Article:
Credit: Juanbpn Poblenou is developing a diverse collection of architectural creations
The historical industrial zone has developed quickly over the last decade thanks to the 22@ project and its convenient position near the seafront, making it a prime target for gentrification and property price growth. In fact, Poblenou is often referred to as the Brooklyn of Barcelona. Since 2010, the average local household income has increased by 11% and the unemployment rate is lower than the city average (7.3% vs. 8.2%).
Developed surface area growth between 2010 and 2015
Construction rates are also significantly higher and old industrial buildings are making way for new homes. So far, about two-thirds (65%) of the area is composed of residential property but, even though the industrial segment still carries a lot of weight, it is slowly being phased out through demolition, redevelopment and new construction projects. Since 2010, the number of offices and hotels in the district has doubled.
Transportation infrastructure in this area is well developed: Poblenou is located at the intersection of two metro lines (L1 and L4) and a tramline (T4). Furthermore, it is within easy access of the airport, which is just 30 minutes away by car while the city centre is only 15 minutes by public transport.
Tourists come to Poblenou for the Mar Bella and Bogatel beaches, which are considered to be among the best in Barcelona. There are also many points of interest like Poblenou Park, Rambla del Poblenou, Poblenou Cemetery (19th century tombs and buildings), Torre Agbar, Plaça de les Glòries Catalanes, the local flea market (Encants) and the famous Poblenou-Manuel Arranz library.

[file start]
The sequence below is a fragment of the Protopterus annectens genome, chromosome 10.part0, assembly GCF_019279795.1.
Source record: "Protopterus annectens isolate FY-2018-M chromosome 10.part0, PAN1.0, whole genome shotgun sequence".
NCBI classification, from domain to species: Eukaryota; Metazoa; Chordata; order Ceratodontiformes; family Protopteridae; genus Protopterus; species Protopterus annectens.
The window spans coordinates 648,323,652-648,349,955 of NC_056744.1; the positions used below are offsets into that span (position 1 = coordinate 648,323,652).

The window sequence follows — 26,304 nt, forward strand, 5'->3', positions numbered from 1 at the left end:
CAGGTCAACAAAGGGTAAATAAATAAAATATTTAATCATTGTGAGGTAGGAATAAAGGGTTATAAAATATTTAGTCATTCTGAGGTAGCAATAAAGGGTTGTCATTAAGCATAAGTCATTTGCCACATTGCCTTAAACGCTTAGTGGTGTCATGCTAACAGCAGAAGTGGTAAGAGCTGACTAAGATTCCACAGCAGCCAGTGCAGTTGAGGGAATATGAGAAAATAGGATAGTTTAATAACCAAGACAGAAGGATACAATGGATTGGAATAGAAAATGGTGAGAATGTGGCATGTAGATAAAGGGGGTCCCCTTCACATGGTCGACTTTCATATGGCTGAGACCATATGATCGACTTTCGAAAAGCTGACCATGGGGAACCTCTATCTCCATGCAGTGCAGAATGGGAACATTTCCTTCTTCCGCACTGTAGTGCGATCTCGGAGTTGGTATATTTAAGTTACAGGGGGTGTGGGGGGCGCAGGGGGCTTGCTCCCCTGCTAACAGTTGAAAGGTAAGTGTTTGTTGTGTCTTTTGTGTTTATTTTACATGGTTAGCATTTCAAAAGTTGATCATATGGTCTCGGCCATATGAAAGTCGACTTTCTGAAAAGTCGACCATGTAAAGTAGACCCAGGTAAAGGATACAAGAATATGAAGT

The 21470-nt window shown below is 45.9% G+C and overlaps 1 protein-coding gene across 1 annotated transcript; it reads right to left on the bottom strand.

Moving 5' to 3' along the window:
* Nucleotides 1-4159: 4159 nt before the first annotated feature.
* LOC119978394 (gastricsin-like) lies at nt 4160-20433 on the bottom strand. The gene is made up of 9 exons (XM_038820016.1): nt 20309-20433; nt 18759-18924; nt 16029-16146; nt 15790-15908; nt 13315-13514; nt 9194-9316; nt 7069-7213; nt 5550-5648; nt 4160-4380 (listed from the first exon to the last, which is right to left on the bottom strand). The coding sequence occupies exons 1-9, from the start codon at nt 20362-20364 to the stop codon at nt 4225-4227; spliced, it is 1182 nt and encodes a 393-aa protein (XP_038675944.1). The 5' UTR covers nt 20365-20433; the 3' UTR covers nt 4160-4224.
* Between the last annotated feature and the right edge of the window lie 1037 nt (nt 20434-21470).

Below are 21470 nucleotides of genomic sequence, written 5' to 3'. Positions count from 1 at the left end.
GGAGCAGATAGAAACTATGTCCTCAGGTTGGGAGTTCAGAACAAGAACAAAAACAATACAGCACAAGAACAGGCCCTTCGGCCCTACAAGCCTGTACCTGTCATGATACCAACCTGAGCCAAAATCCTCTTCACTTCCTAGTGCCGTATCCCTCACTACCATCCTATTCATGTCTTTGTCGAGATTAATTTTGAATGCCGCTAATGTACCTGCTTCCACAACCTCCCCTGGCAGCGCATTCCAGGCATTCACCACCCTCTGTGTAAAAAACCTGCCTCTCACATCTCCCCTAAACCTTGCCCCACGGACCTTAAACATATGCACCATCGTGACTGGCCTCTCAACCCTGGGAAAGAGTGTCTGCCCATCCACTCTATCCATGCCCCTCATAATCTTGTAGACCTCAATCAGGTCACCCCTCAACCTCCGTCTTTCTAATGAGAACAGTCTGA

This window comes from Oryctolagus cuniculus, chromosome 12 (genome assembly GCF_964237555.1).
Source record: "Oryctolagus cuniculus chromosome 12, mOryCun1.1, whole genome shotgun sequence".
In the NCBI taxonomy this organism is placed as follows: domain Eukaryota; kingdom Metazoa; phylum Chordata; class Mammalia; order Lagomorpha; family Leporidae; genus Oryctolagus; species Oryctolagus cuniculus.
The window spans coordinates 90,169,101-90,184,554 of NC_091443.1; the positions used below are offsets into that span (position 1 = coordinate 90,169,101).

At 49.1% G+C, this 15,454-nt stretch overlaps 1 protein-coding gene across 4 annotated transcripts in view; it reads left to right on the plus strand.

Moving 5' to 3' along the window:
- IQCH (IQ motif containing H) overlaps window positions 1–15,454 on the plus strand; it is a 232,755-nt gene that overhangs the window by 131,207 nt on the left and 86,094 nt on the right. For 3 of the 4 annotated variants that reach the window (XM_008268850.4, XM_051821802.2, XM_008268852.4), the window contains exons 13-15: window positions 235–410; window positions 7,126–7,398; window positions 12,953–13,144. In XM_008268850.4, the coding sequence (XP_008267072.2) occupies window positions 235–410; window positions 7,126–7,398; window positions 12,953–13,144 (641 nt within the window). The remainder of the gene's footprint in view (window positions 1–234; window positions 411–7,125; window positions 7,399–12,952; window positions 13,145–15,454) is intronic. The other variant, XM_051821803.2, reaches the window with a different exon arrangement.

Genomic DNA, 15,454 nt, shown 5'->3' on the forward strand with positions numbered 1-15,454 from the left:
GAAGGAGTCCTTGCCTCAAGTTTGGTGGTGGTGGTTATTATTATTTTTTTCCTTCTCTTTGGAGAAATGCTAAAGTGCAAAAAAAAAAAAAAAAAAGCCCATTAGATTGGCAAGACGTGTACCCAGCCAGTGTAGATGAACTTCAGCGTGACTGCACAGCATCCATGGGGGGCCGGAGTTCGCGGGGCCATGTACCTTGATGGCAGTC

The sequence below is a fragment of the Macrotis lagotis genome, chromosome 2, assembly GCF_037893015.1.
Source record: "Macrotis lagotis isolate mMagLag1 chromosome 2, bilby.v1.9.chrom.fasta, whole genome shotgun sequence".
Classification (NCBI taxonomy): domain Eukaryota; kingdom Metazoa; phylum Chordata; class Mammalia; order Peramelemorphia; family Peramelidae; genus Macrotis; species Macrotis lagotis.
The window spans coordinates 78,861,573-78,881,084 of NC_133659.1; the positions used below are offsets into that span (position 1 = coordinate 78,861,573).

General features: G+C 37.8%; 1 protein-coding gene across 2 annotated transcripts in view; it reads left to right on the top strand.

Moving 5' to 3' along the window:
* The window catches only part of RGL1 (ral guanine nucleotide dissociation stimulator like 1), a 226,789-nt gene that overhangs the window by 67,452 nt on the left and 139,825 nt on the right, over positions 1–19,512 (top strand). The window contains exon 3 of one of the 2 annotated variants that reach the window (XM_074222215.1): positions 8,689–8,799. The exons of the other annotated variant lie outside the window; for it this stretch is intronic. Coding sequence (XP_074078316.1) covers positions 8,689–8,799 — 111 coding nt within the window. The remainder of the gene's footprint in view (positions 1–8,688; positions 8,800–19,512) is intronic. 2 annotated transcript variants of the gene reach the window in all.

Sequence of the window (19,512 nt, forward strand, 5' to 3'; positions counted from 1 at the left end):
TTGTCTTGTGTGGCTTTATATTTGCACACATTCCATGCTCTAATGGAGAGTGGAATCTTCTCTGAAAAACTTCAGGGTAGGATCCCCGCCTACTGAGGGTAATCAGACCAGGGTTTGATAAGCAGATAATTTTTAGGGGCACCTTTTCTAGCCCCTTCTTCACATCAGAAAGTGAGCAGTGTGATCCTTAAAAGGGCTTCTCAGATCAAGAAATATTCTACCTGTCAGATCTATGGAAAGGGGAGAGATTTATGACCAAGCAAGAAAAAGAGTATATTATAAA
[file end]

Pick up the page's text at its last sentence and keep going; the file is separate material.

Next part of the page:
Students attend the School of Professional & Executive Development that is specialised in technology at the Polytechnic University of Catalonia (Universitat Politècnica de Catalunya), a well-respected higher education institute that ranks in the world top 50 for its architecture and civil engineering courses.
Professionals come to Poblenou for work. The area has a lot of offices, which are mainly located near Avinguda Diagonal. The 22@ project has also promoted the appearance of co-working space as they plan on turning the district into a hub for technology and innovation. Many IT companies and start-ups have made Poblenou their headquarters and it is now becoming a recognised local and global tech centre that attracts highly-skilled professionals from many areas including art and design.
There was a time when Poblenou was nothing but an impoverished shadow of its former industrial glory but with this ambitious urban renovation project, the district is finally gaining a brand new reputation. It attracts tourists and residents alike, from Spain and abroad, while carving out a space as Catalonia’s Silicon Valley. With more and more fashionable lofts, restaurants and cafés, art galleries, workshops and design bureaus entering this market, it is by far the most promising district of Barcelona for investors.